With the defeat of Greg Selinger's Manitoba New Democrats on Tuesday, only one province in Canada is now governed by the NDP.
But the significance of this shouldn't be exaggerated. In fact, it is not at all unusual for the NDP to be holding power in only one provincial capital — indeed, the last time that happened was less than one year ago.
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After the defeat of the New Democrats in Nova Scotia in October 2013, the NDP held office in only one jurisdiction: Manitoba. At the time, Selinger was the lonely New Democrat at the premier's table, a state of affairs that did not change until Rachel Notley's NDP won the Alberta provincial election in May 2015. Now Notley will occupy the NDP's table of one.
Between the 2007 Saskatchewan provincial election and the 2009 election in Nova Scotia, then-Manitoba premier Gary Doer was the last New Democratic premier standing, too.
The last time the New Democrats held sway in more than two provinces was in 2001, when the NDP governed Manitoba, Saskatchewan and British Columbia. It has been 26 years since the NDP governed no province whatsoever, just before Bob Rae won the Ontario provincial election in 1990.
Federal or local woes for the NDP?
"After four full majority mandates," federal NDP Leader Tom Mulcair told reporters in Ottawa on Wednesday, "change is not something that comes totally unexpectedly."
Nevertheless, Selinger's defeat caps off a rough month for the New Democrats. On April 4, the NDP put up disappointing numbers in Saskatchewan's election and lost its leader, Cam Broten, in the process. Then the federal party voted, in effect, to reject Mulcair and hold a leadership election at the party's convention in Edmonton.
But it would be a stretch to lay the blame for Selinger's defeat at the feet of the broader woes of the NDP. The New Democrats in Manitoba had been trailing in the polls for more than three years, and did not see any significant increase in popularity when the federal NDP was topping the polls nationwide.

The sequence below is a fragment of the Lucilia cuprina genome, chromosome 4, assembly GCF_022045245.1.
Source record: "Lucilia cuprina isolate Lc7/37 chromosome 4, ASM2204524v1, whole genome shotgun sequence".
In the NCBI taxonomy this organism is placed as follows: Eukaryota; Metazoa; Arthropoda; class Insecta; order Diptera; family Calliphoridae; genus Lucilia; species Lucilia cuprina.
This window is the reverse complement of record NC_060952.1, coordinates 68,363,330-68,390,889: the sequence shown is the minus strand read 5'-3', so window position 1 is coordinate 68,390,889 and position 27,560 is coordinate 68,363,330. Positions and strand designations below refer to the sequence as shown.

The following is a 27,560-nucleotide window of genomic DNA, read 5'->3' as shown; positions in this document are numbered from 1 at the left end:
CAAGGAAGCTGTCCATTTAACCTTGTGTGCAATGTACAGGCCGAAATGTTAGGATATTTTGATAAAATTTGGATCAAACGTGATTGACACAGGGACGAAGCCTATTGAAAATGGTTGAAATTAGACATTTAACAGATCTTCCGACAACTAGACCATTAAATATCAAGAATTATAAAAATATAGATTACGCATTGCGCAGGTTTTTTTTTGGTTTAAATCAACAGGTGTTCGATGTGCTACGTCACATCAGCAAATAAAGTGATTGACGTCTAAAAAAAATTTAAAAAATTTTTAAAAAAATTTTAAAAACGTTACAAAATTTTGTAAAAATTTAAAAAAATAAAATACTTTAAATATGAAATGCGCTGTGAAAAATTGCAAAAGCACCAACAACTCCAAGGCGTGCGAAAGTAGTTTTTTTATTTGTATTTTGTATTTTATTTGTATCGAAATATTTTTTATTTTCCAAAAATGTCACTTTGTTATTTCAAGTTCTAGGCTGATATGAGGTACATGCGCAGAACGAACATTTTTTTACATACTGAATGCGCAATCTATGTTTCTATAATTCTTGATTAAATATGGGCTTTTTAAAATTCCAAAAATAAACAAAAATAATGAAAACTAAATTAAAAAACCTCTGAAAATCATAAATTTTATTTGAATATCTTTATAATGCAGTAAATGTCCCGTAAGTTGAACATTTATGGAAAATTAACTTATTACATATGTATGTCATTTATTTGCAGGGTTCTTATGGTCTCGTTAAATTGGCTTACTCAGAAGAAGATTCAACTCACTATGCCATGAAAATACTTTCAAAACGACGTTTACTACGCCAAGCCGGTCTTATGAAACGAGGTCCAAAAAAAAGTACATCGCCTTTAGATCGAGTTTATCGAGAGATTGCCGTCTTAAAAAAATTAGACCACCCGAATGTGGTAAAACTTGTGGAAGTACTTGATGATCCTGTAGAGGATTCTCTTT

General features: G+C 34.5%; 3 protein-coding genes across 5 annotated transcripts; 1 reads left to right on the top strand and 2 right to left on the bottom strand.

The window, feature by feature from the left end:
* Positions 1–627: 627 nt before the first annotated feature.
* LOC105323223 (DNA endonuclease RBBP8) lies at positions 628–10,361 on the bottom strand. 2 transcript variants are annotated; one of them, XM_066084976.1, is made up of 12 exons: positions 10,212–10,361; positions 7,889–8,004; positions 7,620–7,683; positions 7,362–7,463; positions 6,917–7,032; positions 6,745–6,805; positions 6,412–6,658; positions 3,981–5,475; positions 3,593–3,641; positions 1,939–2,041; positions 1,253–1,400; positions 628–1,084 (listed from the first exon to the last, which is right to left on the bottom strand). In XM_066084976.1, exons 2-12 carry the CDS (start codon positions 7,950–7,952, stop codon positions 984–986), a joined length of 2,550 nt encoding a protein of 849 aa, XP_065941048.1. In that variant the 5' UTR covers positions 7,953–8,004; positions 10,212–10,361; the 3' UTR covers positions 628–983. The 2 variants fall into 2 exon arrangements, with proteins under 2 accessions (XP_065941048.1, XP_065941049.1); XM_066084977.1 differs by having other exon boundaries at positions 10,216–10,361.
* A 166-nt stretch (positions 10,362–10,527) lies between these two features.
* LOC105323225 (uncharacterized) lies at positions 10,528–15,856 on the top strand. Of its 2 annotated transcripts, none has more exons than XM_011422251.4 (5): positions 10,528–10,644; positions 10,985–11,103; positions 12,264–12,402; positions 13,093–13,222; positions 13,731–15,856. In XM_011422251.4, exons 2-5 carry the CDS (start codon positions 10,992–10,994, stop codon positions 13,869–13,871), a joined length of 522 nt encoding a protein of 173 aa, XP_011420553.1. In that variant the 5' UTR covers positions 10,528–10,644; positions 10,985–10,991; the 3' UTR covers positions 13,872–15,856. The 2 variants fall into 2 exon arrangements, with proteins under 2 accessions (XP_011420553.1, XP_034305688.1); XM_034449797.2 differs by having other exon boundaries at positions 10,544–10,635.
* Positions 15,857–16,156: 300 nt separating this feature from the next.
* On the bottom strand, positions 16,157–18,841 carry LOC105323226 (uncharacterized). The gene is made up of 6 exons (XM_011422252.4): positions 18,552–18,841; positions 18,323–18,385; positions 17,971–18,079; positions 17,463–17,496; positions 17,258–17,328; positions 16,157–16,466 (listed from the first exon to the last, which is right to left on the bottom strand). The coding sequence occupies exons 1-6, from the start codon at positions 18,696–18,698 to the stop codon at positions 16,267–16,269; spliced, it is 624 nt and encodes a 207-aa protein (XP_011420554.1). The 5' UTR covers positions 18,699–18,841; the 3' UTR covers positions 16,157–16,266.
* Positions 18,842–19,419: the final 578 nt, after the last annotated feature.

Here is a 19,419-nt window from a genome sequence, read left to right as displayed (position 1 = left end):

For the last three years, Selinger's approval rating averaged just 25 per cent, his disapproval averaging 64 per cent. Discontent with his government began with the increase of the provincial sales tax to eight per cent from seven, going against a promise Selinger had made in the previous election campaign. Things spiralled further into a caucus revolt that forced Selinger to fight to keep his job — something he only narrowly did in a leadership race in 2015.
In short, it is unlikely that anything the federal NDP could have done would have saved Selinger's government.
Part of the political cycle
In any case, New Democrats are not alone in having ebbs and flows in the success of their provincial cousins.
Between the elections in Quebec in 2012 and Nova Scotia in 2013, the Liberals only governed in Ontario and Prince Edward Island — excluding the right-of-centre B.C. Liberal government of Christy Clark. At the time, prior to Justin Trudeau taking over the federal party, the Liberals were languishing in third place in the polls and obituaries of a Liberal Canada were being written.
Between 1999 and 2001, the only province the Liberals governed was Newfoundland and Labrador.
The Conservative side of the equation is more muddied, as there are no affiliations with the federal party, and conservative parties without the word "conservative" in their name exist in Alberta, Saskatchewan and Quebec. But after the defeat of the PCs in Newfoundland and Labrador last year, no party with that moniker was in power anywhere.
Dim prospects for NDP going forward
The NDP's best chance of forming government in another province is in the next one scheduled to go to the polls: British Columbia. The B.C. Liberals have been in power since 2001 and were trailing the NDP in the most recent public opinion survey — but that poll was conducted five months ago and Clark has a history of defying the polls.
After that, however, things may only get more difficult for the New Democrats. The party is currently in third place in the polls in Ontario, New Brunswick, Nova Scotia and Newfoundland and Labrador, and are in fourth place behind the Greens in Prince Edward Island.
Re-election for Notley in Alberta in 2019 might be tough, especially if the conservative parties unite, and the NDP has some mountains to climb in Saskatchewan and Manitoba, which won't be voting again until 2020 anyway. The NDP is a party in name-only at the provincial level in Quebec.
Notley may find herself alone at the premier's table for some time to come.
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